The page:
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Health warnings for Japanese Encephalitis are current across NSW and Victoria. New cases have been identified in the NSW- VIC border region. In the last week, Japanese Encephalitis has been detected in pigs in Victoria, New South Wales and Queensland. Mosquitoes spread the virus to humans.

Japanese Encephalitis is usually only found in far northern Australia and neighbouring countries.

About Japanese Encephalitis (JE)

JE is a viral illness spread by mosquitoes. It can infect animals and humans and has been confirmed in samples from several pig farms in regional NSW.

The virus cannot be transmitted between humans, and it cannot be caught by eating pork or pig products. Locally acquired cases of JEV have not been identified in NSW in animals or humans until now.

Mosquito control activities are being carried out in the vicinity of farms where pigs have been infected by JE. NSW Health is arranging vaccination of workers on affected farms.

There is no specific treatment for JE. The virus can cause severe neurological illness with headache, convulsions and reduced consciousness in some cases.


The majority (about 99%) of JE infections in people cause no symptoms. Some infected people experience an illness with fever and headache.

Those with a severe infection may experience

  • neck stiffness,
  • disorientation,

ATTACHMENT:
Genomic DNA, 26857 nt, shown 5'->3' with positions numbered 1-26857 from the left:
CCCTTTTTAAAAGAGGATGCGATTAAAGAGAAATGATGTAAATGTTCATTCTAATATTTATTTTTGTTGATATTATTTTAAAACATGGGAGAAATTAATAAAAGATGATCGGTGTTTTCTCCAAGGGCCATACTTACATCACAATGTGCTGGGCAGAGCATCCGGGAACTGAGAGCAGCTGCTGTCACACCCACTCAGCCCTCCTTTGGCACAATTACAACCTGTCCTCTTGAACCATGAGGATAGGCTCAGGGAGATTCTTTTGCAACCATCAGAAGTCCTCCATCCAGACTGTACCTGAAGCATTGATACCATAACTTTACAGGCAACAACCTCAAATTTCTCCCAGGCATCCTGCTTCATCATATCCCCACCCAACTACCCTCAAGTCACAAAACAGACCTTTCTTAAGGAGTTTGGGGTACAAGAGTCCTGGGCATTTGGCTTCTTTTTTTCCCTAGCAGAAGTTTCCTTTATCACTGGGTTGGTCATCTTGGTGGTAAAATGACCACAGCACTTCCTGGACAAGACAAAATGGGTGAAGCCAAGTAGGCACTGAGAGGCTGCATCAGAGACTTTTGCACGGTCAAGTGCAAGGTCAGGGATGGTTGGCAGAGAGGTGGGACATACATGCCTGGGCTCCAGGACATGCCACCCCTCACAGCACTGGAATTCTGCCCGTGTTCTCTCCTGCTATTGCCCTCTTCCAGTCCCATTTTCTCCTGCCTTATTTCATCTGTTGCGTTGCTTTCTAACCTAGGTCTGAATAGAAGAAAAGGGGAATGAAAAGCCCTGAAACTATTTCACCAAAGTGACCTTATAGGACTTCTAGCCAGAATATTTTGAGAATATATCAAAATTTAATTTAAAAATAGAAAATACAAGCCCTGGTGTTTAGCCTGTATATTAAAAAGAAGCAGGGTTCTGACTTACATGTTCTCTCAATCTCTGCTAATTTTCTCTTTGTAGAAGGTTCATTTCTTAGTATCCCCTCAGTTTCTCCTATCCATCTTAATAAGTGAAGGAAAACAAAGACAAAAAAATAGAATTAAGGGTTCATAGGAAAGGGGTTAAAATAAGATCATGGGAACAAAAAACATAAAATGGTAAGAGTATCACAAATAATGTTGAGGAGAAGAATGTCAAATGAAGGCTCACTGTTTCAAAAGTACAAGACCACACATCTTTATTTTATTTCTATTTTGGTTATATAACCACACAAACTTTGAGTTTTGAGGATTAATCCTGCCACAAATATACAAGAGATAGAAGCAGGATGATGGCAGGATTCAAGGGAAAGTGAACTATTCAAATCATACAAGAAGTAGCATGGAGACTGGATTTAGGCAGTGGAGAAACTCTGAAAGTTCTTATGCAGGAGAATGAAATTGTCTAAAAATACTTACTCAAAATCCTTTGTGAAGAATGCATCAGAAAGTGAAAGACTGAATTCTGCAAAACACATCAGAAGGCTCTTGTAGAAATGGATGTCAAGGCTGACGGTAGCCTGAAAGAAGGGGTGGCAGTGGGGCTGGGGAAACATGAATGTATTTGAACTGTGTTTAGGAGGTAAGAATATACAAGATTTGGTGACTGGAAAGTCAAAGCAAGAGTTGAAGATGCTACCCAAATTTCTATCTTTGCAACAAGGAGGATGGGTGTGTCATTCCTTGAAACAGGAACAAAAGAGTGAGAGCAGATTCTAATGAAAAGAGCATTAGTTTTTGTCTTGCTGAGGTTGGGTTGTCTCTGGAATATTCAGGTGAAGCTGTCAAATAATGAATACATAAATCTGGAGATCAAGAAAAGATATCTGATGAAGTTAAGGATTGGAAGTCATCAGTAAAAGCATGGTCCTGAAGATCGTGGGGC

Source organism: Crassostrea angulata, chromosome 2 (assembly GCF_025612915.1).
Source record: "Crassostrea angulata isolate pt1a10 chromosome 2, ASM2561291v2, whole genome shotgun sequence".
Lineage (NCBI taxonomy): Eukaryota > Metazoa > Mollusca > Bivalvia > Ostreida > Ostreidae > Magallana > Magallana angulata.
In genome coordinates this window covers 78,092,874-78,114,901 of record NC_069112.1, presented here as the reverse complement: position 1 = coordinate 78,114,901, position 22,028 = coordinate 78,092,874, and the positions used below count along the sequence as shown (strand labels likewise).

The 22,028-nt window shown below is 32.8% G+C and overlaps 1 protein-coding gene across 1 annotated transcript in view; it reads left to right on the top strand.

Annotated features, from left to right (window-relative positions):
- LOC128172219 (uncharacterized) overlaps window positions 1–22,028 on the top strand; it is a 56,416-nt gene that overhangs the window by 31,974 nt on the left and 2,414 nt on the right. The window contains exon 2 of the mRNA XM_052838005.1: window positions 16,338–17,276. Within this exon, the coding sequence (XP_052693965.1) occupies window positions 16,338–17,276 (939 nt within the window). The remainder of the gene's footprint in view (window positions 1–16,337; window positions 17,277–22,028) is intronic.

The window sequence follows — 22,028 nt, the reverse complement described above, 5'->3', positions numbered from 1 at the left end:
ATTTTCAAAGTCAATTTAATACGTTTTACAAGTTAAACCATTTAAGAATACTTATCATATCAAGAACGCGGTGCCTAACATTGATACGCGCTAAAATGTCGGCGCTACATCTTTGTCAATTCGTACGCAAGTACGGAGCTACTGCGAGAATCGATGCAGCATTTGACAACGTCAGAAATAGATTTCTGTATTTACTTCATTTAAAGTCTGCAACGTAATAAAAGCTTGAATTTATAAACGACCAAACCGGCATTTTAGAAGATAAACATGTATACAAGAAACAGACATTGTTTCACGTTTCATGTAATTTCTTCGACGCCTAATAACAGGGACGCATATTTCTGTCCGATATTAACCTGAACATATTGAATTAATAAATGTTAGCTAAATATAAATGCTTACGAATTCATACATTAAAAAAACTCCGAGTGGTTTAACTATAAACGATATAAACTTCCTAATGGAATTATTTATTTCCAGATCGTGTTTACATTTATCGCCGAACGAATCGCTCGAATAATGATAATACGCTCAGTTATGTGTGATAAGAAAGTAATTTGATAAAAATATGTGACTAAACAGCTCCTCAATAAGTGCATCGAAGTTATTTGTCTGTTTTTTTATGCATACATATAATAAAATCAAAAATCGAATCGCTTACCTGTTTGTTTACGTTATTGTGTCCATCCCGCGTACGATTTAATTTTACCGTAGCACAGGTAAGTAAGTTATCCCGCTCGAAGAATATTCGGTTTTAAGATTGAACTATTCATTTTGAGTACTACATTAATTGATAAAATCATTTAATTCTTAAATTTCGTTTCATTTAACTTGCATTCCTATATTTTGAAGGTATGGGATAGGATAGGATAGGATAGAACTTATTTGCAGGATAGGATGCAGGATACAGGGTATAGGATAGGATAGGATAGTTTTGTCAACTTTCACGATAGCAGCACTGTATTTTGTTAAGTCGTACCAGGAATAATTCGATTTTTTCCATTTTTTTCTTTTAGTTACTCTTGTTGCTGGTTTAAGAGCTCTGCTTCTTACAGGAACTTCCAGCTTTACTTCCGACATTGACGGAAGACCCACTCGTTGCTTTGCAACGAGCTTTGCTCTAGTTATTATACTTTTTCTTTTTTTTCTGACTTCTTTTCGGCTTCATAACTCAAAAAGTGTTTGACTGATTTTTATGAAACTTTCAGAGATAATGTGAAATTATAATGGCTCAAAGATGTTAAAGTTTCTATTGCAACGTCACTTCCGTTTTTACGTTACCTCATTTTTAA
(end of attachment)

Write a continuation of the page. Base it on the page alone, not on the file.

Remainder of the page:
• tremors,
  • coma,
  • convulsions (especially in children)
  • and paralysis

JE can cause permanent neurological complications or death.

Symptoms usually develop 5 to 15 days after being bitten by infected mosquitoes.

Anyone experiencing these symptoms should seek urgent medical attention.

Simple actions you can take to avoid mosquito bites include:

  • Avoid going outdoors during peak mosquito times, especially at dawn and dusk. Also, be wary when close to wetland and bushland areas.
  • If you don't have flywire screens on windows, sleep under mosquito nets treated with insecticides. If you are sleeping in an untreated tent or out in the open, also use a mosquito net.
  • Wear long sleeves and pants outdoors (reduce skin exposure). Also wear shoes and socks where possible. There are insecticides (e.g. permethrin) available for treating clothing for those spending extended periods outdoors.
  • Apply repellent to all areas of exposed skin. Repellants that contain DEET, picaridin, or oil of lemon eucalyptus, are the most effective against mosquitoes. Always check the label for reapplication times.
  • Re-apply repellent after swimming. Protection from repellent is also reduced with perspiration. It may need to be re-applied more frequently with strenuous activity or hot weather.
  • Apply the sunscreen first, and then apply the repellent. DEET-containing repellents may decrease sunscreens' sun protection factor (SPF), so you may need to re-apply the sunscreen more frequently.
  • Most skin repellents are safe for use on children aged 3 months and older when used according to directions. Some formulations are only recommended for children aged 12 months and older - always check the product. Infants aged less than 3 months can be protected from mosquitoes by using an infant carrier draped with mosquito netting that is secured along the edges.
  • If camping, ensure the tent has fly screens to prevent mosquitoes from entering.
  • Mosquito coils and other devices that release insecticides can help in reducing mosquito bites but should be used in combination with topical insect repellents.
  • Reduce all water-holding containers around the home where mosquitoes could breed. Mosquitoes only need a small amount of liquid to breed.

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